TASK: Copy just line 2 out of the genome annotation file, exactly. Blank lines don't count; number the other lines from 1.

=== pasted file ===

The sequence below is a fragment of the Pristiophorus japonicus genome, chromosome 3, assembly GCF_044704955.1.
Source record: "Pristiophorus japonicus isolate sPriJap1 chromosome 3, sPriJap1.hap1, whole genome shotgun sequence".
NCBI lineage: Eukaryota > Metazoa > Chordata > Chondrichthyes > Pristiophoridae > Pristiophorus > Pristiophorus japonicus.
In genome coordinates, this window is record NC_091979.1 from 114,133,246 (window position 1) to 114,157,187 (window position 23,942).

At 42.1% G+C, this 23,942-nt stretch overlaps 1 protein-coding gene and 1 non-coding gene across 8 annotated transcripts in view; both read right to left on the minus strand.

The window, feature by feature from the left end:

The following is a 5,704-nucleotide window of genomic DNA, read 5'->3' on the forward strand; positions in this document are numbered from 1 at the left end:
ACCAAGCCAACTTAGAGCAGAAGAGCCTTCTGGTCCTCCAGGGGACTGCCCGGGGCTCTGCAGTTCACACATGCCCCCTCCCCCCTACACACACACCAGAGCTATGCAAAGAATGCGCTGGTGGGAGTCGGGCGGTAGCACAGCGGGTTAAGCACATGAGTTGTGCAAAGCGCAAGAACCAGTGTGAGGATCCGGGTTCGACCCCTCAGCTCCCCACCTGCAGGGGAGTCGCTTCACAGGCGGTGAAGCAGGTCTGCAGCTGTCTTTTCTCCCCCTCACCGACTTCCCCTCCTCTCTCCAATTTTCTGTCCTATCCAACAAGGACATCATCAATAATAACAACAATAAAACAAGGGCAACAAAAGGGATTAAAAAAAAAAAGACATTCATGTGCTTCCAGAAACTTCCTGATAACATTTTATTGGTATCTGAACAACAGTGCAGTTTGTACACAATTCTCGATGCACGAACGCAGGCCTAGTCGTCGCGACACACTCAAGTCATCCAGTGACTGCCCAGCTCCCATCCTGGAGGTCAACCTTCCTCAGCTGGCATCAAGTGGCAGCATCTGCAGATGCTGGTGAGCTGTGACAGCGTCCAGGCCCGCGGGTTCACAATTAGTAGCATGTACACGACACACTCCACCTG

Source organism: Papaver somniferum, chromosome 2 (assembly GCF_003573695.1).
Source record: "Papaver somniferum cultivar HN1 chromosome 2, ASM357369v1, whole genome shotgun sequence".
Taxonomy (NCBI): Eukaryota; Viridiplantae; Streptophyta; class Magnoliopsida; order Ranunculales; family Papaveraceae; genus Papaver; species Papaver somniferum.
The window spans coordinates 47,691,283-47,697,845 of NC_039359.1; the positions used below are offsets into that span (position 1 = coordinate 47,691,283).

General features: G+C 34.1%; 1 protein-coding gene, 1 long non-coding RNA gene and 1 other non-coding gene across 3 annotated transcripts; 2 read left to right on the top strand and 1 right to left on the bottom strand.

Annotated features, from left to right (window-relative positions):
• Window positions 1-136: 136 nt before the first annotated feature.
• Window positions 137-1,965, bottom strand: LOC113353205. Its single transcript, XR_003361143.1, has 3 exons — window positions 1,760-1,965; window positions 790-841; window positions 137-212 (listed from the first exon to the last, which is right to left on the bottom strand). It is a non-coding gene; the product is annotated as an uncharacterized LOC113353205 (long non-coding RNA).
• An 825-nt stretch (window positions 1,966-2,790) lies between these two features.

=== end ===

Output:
Source record: "Pristiophorus japonicus isolate sPriJap1 chromosome 3, sPriJap1.hap1, whole genome shotgun sequence".